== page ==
A driver in Armenia with an Iranian-Armenian accent tapes traffic policemen as they pull him over for what he believes to be bogus reasons. Entertainingly audacious.
Archive for October, 2010
via Asbarez, a video conversation with US vice president Joe Biden discusses the process of Armenian genocide recognition. Biden claims that he was asked by Armenia’s president not to press on the issue of genocide due to talks with Turkey regarding border reopening. He also says Turks must admit the past.
UPDATE: The US Embassy in Armenia has issued a press release effectively denying Biden’s claims that he was asked by Armenia’s president to delay Armenian genocide recognition.
This time it’s a big swastika and “Death to the Jew” in Armenian. This is at least the 3rd time in the past five years that Armenia’s tiny Jewish Holocaust memorial has been vandalized. I blogged about earlier desecrations in 2006 and 2007.
It seems like it has become a tradition in Armenia to vandalize the monument (which has been replaced a few times – the newest one commemorates both Armenian and Jewish victims of WWI and WWII, respectively), which I call “Annual Vandalize Armenia’s Holocaust Memorial” event.
Sure, this is the work of a few. Sure, Armenians should be more sensitive to the Holocaust because of their own experience of genocide. Sure, vandals actually hurt Armenia by such an act of racism. Sure, these hate attacks might have been rare if Israel wasn’t maliciously denying the Armenian genocide.
These are statements we hear every time the monument is vandalized. We are missing the point though. What we need is acknowledgment that there is troubling anti-Semitism in Armenia (and among Armenian communities around the world). The repeated vandalisms are but one example.
Little over three weeks ago, a 20-year-old Armenian woman named Zaruhi Petrosyan was killed by her husband and his mother. Zaruhi’s death ended her 2-year ordeal of domestic abuse and will – one hopes – be the start of finally passing the domestic violence legislation. Armenia has promised the latter since November 2008, when Amnesty international issued a report on domestic violence in Armenia (my very first Global Voices Online post summarized reactions to it) stating that more than a quarter of Armenian women are victims of physical brutality in their own homes. The government of Armenia was reminded of the need for legislation this week through a petition signed by 3,196 individuals. Below is an email I sent to the signatories of the petition after closing it:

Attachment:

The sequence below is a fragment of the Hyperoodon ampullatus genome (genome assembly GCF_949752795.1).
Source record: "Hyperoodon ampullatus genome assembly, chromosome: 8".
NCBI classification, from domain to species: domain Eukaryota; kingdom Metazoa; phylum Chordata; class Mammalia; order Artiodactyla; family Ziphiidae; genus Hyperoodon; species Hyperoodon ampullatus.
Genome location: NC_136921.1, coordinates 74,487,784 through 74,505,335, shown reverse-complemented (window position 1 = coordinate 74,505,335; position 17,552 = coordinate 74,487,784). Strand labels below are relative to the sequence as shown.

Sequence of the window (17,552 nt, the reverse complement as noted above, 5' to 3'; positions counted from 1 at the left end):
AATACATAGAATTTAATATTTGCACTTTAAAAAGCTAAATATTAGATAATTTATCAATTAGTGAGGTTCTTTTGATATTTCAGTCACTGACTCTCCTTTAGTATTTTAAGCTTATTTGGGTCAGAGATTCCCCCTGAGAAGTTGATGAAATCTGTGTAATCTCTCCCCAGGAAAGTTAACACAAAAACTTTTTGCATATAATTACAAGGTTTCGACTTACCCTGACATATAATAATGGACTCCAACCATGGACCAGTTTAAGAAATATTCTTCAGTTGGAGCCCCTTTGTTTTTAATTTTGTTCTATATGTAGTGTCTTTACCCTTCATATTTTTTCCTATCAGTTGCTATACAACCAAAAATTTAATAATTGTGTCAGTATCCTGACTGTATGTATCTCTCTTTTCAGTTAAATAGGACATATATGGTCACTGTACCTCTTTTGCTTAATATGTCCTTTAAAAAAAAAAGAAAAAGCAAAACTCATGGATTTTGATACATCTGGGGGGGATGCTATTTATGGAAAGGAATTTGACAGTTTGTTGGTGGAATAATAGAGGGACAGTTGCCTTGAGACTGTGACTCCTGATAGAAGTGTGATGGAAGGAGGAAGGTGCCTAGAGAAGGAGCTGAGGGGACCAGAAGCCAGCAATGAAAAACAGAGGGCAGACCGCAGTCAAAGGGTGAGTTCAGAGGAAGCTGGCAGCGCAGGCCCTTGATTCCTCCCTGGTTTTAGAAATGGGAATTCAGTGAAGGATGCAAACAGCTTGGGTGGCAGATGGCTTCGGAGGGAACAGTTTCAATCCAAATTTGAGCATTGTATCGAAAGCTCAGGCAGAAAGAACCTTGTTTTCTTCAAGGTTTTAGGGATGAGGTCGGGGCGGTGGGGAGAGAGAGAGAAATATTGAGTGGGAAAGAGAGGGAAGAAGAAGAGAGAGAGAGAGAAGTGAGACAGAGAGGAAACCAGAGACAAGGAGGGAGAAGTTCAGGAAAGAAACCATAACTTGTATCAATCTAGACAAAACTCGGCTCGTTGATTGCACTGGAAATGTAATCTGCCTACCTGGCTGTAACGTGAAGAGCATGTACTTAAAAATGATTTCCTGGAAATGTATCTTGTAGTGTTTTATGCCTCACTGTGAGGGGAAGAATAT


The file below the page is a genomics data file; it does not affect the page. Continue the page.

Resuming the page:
Thanks to you, Armenia’s Prime Minister has received a petition signed by over 3,000 individuals calling for justice in the death of Zaruhi Petrosyan – a fair prosecution of her abusers and expedited passage of domestic violence punishment and prevention legislation.
The email to the Prime Minister’s office consists of a two-page introductory letter (in Armenian) to the petition, the petition results (a .pdf document with your signatures and comments mostly in English), and the draft law on domestic violence (in Armenian) that was submitted to the government earlier.
Many of you signed the letter because of your justified anger over Zaruhi’s brutal murder. Hopefully, you will continue fighting domestic violence in Armenia and everywhere around the world. To stay informed about developments on our petition and future action on domestic violence in Armenia, you may check my website at www.blogian.net or email me at firstname.lastname@example.org. Finally, I’d like to thank key individuals and organizations who helped with the petition, including Susanna Vardanyan, president of Women’s Rights Center in Armenia, for her guidance and support; Hasmig Tatiossian for co-managing the signatures and organizing the “Zaruhi Petrosyan is my daughter” Facebook campaign; Adrine Akopyan for creating the “Please Sign the Petition for Zaruhi and Other Victims” Facebook event; and bloggers and journalists for covering the petition in their reports and posts (including at EurasiaNet, MediaLab (in Armenian), Tert (in Armenian), Panorama (in Armenian), The Armenian Weekly, Global Voices Online, Ditord, ArmeniaNow (Armenian version), Hetq Online, ArmTown (in Armenian), 168 Hours (in Armenian) etc.). Again, thank you for taking the time to sign the petition.
If I receive correspondence from Armenia’s government on the petition, I will post it here.
Amid a 15% decline of GDP and consistent 26% poverty in a country of just three million citizens, Armenia’s parliamentary chamber has gone through an extreme makeover at the cost of $1.3 million dollars.
via Hetq, a glassed cubical for the media
True, it looks very attractive – just like the luxurious cars that Armenia’s oligarchs – many of whom have a seat in the parliament – ride. But is the money wisely spent on the new chamber? Some might say yes – after all, the chamber will eventually become the house of a democracy that Armenia’s citizens secretly hope for.
Yet, despite president Serz Sarkissian’s praise of the flamboyant chamber as a ride on the “path of democracy,” the new chamber of the National Assembly doesn’t even have a public gallery (for citizens who want to see their lawmakers in action) - the otherwise only reasonable need for a makeover. Even the media is complaining from the glassed cubicals they have been assigned. This is a house of and for oligarchs, not a national assembly.